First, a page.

Expectations for greater transparency don't end once someone is hired. Today's top talent wants performance feedback early and often?a far cry from the opaque performance reviews of the past that typically happened once a year. Instead, workers expect continuous insights about how they fit in from a performance perspective?requiring transparency about which stakeholders and what performance data guide conclusions and compensation decisions.
Three Transparency Catalysts
What should CHROs do to meet transparency expectations? Three steps are key.
1. Create branding for influence, not for appeal: CEB equates branding for appeal with the messaging posted on corporate websites that sell the organization as an attractive place to work. This represents the paltry 20% of content that influences application decisions?much too small a net to bring in the best and brightest candidates.
By contrast, what CEB calls ?branding for influence? is exemplified by brand ambassadors?current employees whose management encourages them to use social networks to honestly communicate the pros and cons of their jobs. Think about it: Your top systems engineers or sales reps probably know other all-stars. So ask employees to say what they like about working at the company?and what they don't like. This not only helps employers find people with the right skills, it's a big step toward finding the right cultural fit as well.
2. Learn valuable lessons from consumer marketers: To successfully sell consumer products today, companies must not make a brand promise and then fail to deliver on it. The backlash will be immediate and splashed over social media. The same is true with employment branding. Employers cannot say theirs is an agile organization with a culture that encourages independent thinking, for example, if that's not the case. The disconnect will go viral and prospects will question anything else the company has to say.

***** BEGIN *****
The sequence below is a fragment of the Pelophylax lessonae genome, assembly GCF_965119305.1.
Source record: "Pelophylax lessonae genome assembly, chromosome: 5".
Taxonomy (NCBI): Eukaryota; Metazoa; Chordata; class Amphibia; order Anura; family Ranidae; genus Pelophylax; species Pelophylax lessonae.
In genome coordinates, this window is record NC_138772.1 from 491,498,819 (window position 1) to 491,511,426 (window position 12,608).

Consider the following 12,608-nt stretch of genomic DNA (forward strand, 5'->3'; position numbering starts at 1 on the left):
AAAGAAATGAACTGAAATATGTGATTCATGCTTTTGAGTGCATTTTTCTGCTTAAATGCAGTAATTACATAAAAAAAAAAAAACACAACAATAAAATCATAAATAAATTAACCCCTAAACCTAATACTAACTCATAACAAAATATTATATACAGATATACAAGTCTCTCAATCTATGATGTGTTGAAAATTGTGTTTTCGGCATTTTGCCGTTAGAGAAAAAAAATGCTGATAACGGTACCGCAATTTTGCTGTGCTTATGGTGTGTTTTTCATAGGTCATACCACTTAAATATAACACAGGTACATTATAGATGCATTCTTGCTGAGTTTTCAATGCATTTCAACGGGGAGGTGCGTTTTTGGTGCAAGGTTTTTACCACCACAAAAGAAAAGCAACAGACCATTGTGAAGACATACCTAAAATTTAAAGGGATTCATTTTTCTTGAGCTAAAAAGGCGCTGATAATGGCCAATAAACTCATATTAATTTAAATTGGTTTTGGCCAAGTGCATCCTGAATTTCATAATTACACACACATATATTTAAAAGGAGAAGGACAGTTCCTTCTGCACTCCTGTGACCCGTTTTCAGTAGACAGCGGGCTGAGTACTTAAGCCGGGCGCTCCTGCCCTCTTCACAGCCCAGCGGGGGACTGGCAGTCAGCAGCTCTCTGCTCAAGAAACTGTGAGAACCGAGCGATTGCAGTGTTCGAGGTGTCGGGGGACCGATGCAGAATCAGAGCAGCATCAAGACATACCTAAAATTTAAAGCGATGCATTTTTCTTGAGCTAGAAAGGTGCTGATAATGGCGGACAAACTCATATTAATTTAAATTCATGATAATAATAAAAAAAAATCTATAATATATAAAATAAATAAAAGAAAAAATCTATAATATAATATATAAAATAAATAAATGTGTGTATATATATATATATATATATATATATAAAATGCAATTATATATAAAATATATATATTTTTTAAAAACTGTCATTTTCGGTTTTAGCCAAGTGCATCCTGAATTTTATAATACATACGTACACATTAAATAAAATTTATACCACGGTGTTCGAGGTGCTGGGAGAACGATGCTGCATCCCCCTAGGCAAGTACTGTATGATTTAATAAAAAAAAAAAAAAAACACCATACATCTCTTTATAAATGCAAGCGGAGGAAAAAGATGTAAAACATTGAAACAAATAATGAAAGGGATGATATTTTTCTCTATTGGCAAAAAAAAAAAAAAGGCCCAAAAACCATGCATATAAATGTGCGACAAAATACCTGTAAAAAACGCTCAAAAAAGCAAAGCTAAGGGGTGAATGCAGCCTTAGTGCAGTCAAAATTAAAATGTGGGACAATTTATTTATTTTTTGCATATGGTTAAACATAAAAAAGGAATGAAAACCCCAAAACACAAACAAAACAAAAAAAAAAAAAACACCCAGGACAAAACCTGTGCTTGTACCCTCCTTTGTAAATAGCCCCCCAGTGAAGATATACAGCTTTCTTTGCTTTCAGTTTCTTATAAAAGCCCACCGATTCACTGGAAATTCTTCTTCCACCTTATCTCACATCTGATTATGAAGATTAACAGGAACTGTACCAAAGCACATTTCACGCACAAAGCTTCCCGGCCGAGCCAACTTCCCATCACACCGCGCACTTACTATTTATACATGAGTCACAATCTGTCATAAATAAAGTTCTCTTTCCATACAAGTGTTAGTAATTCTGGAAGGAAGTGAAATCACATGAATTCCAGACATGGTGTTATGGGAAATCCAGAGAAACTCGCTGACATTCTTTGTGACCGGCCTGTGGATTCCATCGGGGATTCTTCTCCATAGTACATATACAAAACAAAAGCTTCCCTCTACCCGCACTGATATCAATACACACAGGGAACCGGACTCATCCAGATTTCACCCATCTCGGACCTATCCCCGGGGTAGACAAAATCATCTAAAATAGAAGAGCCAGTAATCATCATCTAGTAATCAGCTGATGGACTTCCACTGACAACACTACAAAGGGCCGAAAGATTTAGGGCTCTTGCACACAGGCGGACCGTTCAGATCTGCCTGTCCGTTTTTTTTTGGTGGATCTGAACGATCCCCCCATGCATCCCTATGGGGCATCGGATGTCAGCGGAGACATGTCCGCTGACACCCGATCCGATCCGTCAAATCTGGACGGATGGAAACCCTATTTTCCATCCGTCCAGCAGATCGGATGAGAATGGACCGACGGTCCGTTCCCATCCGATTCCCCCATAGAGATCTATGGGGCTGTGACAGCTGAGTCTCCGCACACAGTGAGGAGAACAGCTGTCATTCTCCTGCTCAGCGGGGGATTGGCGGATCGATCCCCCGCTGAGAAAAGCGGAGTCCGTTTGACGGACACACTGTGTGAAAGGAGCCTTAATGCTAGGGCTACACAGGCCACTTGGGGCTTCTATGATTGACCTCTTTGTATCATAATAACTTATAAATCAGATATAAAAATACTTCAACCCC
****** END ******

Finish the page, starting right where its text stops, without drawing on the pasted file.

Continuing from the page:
3. Understand the impact of technology: The transparency trend is largely technology driven, thanks to social media, ubiquitous information, and an e-commerce mindset for review-driven comparison shopping fostered by online retailers.
This requires CHROs to redesign recruiting and performance-review processes with openness in mind. It also needs human capital management systems that support brand ambassadors and make it easy to syndicate employment branding across social networks.
Opaque Is Not an Option
CHROs are being challenged to recognize the importance of ?other,? the vast majority of communications channels where professionals look when they're evaluating employers. There's zero tolerance for dissonance between the employment brand message, employment brand promise, and the reality of working for the company. The antidote is access to accurate and detailed information that's of interest to both prospects and employees. And make no mistake: Transparency is not a request, it's a demand. Given the current gap between expectations and reality on this front, this area remains one that's conducive to achieving that all-important differentiation.